If you read it long enough, you start to wonder what it's like not to be so weirdly abstract.... (and then remember the straightforward tales of bloody tyrants) [And speaking of tyrants-- he calls time one, and who would tell their lover, as he does, 'Soon you'll be old, but you'll always have this note', that says, what, 'Soon you'll be old....'?.... Try living in the moment, William, if this is what happens when you don't.]

I wonder at the sincerity of it all; he somewhat condescends to feel.

........ At any rate, the strawberries and cream of Wimbledon could well go on without William S., and I'm not really of the spirit to support that self-serving scholarship that delves into all that.

Although I'll admit its not the worst thing I've ever read; it's not monstrously cynical, in its original form; it's merely ill-suited to its stated purpose.

[.... In fact, I'd go so far to say that Mr. S. is *not* the most over-rated writer of all the world, since there are others.... but, let's not talk of that.]

[Sometimes a rhyme pleases, but even at its best, there is an emotional distance I feel which blocks him off.... there's a lordly silence, as though he once drew close, then suddenly turned away.]

(7/10) ( )
  fearless2012 | Jul 13, 2014 |
Showing 1-5 of 35 (next | show all)
I väntan på att experterna en dag avslöjar sanningen om ”the Dark Lady” och ”the Fair Youth” får vi vanliga läsare fortsätta att njuta av sonetternas tidlösa musik. Det blir lättare nu med Eva Ströms hjälp.
added by Jannes | editDagens nyheter, Leif Zern (Feb 24, 2011)
Det fenomenala med Shakespeare är hans förmåga att formulera sådana slitna tankar nytt och fräscht. Och Eva Ström hittar genomgående svenska motsvarigheter till hans kombinationer av komplicerad metaforik och raka utsagor.
Any way I can look at it, his achievement seems to me extraordinarily impressive.
added by davidcla | editNew York Review of Books, Frank Kermode (pay site) (Nov 5, 1970)

» Add other authors (159 possible)

Author nameRoleType of authorWork?Status
Shakespeare, Williamprimary authorall editionsconfirmed
Alden, Raymond MacdonaldEditorsecondary authorsome editionsconfirmed
Appelbaum, StanleyEditorsecondary authorsome editionsconfirmed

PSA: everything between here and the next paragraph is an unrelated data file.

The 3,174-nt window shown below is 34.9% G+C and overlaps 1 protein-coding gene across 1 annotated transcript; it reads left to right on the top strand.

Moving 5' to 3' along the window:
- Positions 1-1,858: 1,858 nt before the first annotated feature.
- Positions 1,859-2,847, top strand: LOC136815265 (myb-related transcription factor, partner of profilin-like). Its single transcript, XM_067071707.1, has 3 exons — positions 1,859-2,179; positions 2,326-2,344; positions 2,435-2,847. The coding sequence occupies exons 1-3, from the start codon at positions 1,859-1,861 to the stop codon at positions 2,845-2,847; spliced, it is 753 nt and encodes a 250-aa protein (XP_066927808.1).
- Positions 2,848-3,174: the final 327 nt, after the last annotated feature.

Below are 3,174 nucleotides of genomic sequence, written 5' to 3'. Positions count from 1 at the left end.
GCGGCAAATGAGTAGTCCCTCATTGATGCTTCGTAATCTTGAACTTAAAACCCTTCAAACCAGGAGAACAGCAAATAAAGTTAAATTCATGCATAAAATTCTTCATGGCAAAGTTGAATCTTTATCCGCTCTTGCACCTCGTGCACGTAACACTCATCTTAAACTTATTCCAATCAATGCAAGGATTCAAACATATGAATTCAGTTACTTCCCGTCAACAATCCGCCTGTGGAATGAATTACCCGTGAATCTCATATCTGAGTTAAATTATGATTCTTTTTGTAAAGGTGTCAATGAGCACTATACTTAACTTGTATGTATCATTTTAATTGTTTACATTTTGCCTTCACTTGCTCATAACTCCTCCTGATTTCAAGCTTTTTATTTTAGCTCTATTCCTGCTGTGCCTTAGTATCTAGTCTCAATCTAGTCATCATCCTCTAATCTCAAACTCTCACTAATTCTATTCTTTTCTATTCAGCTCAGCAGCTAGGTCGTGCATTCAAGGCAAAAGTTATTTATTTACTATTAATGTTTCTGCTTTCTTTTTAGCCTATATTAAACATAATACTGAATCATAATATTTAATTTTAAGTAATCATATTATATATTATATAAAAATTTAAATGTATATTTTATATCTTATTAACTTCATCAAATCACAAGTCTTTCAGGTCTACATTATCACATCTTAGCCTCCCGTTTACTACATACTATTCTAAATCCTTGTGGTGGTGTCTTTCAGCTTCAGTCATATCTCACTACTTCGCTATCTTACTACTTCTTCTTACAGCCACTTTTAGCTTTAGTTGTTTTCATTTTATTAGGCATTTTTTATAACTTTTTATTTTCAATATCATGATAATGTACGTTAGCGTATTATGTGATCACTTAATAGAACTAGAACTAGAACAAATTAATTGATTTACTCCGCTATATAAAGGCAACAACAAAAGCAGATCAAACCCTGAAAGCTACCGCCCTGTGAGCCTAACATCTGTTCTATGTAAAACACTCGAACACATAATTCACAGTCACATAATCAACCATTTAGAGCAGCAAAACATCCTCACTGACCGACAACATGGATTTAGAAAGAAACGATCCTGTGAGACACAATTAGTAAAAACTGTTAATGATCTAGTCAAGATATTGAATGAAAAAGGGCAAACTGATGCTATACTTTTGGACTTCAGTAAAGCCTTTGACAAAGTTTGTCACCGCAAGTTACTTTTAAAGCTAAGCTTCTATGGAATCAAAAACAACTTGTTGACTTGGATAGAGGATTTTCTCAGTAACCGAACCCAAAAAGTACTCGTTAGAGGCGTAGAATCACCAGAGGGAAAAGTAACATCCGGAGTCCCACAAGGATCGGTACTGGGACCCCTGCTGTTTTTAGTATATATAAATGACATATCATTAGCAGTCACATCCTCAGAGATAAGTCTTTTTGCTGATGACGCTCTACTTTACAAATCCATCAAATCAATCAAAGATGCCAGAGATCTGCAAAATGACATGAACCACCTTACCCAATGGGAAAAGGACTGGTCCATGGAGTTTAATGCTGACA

Auden, W. H.Introductionsecondary authorsome editionsconfirmed
Auld, WilliamTranslatorsecondary authorsome editionsconfirmed
Ballou, Robert OlesonIntroductionsecondary authorsome editionsconfirmed
Booth, StephenEditorsecondary authorsome editionsconfirmed
Brooke, C. F. TuckerEditorsecondary authorsome editionsconfirmed
Duncan-Jones, KatherineEditorsecondary authorsome editionsconfirmed
Gollancz, IsraelEditorsecondary authorsome editionsconfirmed
Harbage, AlfredEditorsecondary authorsome editionsconfirmed
Mosher, Thomas B.Editorsecondary authorsome editionsconfirmed
Mowat, Barbara A.Editorsecondary authorsome editionsconfirmed
Reed, Edward BlissEditorsecondary authorsome editionsconfirmed
Rolfe, William J.Editorsecondary authorsome editionsconfirmed
Simonsuuri, KirstiTranslatorsecondary authorsome editionsconfirmed
Ström, EvaTranslatorsecondary authorsome editionsconfirmed
Verstegen, PeterTranslatorsecondary authorsome editionsconfirmed
Wilson, John DoverEditorsecondary authorsome editionsconfirmed
Wright, Louis B.Editorsecondary authorsome editionsconfirmed
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T. T.
First words
From fairest creatures we desire increase,
That thereby beauty's rose might never die,
But as the riper should by time decrease,
His tender heir might bear his memory:
But thou, contracted to thine own bright eyes,
Feed'st thy light's flame with self-substantial fuel,
Making a famine where abundance lies,
Thyself thy foe, to thy sweet self too cruel.
Last words
(Click to show. Warning: May contain spoilers.)
Disambiguation notice
This work contains all the 154 sonnets and no other fiction from Shakespeare. Please do not combine with selections of poems or work that contain plays or other poems.

Please do not combine Sonnets (No Fear Shakespeare) with Sonnets.
Publisher's editors
Publisher series
Original language
Book description
Haiku summary

Amazon.com Product Description (ISBN 0486266869, Paperback)

Over 150 exquisite poems deal with love, friendship, the tyranny of time, beauty's evanescence, death, and other themes in language unsurpassed in passion, precision, originality, and beauty. This inexpensive Dover edition enables any lover of poetry or fine literature to have this remarkable verse in his or her library. Includes glossary of archaic terms. Includes a selection from the Common Core State Standards Initiative.

(retrieved from Amazon Thu, 12 Mar 2015 18:14:20 -0400)

(see all 9 descriptions)

T.S. Eliot once wrote that, "Shakespeare gives the greatest width of human passion," and it is this passion that has traditionally made The Sonnets appealing to literati and laymen alike. Surrounded by mystery, these poems of devotion and jealousy, of a young courtier and a Dark Lady, have been the subject of endless speculation. They are highly mystical and at the same time highly honest as W. H. Auden wrote, "...what is astonishing about the sonnets, especially when one remembers the age in which they were written, is the impression they make of naked autobiographical confession." Because they are witty, passionate, personal, and often ever bawdy, The Sonnets stand as one of the greatest poetic tributes ever written to a beloved. Elegantly presented in deluxe edition, these 154 beautiful poems are the perfect gift for any man or woman who has ever been in love.… (more)

(summary from another edition)

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12 editions of this book were published by Audible.com.

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Penguin Australia

3 editions of this book were published by Penguin Australia.

Editions: 0140714537, 014600373X, 0141045388

Yale University Press

2 editions of this book were published by Yale University Press.

Editions: 0300085060, 0300024959


An edition of this book was published by HighBridge.